Monday Miscellaneous: The Ebola Edition

XKCD Alt text: “People often say that same-sex marriage now is like interracial marriage in the 60s. But in terms of public opinion, same-sex marriage now is like interracial marriage in the 90s, when it had already been legal nationwide for 30 years.”

XKCD hits the nail on the head as always, but honestly, I think that this lack-of-decision is just that – a lack of a decision that can be easily changed. And honestly, I don’t expect this to stick, so, uh, get married while you can?

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Monday Miscellaneous

Arizona Republican Advocates Stoning Children.

“The maintenance of civil order in society rests on the foundation of family discipline. Therefore, a child who disrespects his parents must be permanently removed from society in a way that gives an example to all other children of the importance of respect for parents. The death penalty for rebellious children is not something to be taken lightly. The guidelines for administering the death penalty to rebellious children are given in Deut 21:18-21” – Republican Charlie Fuqua, from his book God’s Law

“I think my views are fairly well-accepted by most people” – Charles Fuqua, as quoted by the Associated Press

From a book I happened to have about policing: in the first article (“Police Officers: A Gender Perspective” by Loretta Stalans, Loyola University of Chicago) about the status of female police officers in the 1950s:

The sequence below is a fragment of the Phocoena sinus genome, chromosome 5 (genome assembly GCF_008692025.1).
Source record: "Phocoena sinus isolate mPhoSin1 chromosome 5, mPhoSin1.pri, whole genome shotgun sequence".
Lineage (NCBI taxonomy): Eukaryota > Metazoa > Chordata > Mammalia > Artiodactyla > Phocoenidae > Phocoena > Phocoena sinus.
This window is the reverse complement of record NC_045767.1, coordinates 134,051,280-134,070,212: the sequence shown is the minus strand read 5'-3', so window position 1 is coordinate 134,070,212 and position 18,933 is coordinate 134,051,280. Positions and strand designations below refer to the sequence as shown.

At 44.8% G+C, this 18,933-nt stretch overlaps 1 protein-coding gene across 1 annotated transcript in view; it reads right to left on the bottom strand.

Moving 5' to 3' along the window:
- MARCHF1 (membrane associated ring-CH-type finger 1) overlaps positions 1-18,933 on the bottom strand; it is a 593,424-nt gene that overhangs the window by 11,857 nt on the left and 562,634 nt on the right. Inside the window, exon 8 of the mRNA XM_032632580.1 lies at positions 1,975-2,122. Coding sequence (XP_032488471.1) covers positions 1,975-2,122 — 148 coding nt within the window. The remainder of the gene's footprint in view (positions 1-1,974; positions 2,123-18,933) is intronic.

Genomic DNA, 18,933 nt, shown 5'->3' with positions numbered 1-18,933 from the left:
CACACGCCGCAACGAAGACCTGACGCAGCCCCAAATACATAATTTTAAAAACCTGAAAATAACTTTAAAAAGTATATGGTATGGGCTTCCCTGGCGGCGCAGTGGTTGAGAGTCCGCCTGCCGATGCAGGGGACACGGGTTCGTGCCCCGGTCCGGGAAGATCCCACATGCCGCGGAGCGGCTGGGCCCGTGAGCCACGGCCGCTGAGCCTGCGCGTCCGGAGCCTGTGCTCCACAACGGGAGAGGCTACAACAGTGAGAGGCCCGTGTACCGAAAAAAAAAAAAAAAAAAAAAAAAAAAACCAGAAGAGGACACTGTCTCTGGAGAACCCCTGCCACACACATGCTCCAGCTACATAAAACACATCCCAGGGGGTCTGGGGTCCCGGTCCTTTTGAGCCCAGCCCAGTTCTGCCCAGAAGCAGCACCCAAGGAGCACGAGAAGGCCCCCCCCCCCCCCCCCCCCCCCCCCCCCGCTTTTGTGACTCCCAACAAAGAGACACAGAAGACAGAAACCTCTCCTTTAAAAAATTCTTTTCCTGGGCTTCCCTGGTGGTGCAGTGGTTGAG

The acceptance won by female officers came at a high cost. This different stance allowed gender stereotypes to remain intact and justified the men’s perspective that women’s work was not worth as much as men’s worth. Women were paid substantially less than men, but were required to have qualifications than men. For example, women were required to have a high school diploma and often required to have college education and work experience, whereas men did not face education requirements until 1955 (Feinman, 1994). The number of women in police departments was kept low by quotas, an women were given different training from that given to men. Besides the lower pay, departments did not allow women to be promoted, regardless of their ability or experience. By emphasizing how women were different from men, women allowed male officers to view them as necessary tools for the performance of undesirable duties rather than persons with equal talent and competence.

The full citation of Feinman is Feinman, C. (1994). Women in the criminal justice system. Westport, CT: Praeger; the emphasis is mine. tl;dr – benevolent sexism sucks too.

Voter turnout’s quite correlated with income.

Voter Turnout By Income, 2008 US Presidential Election. Source.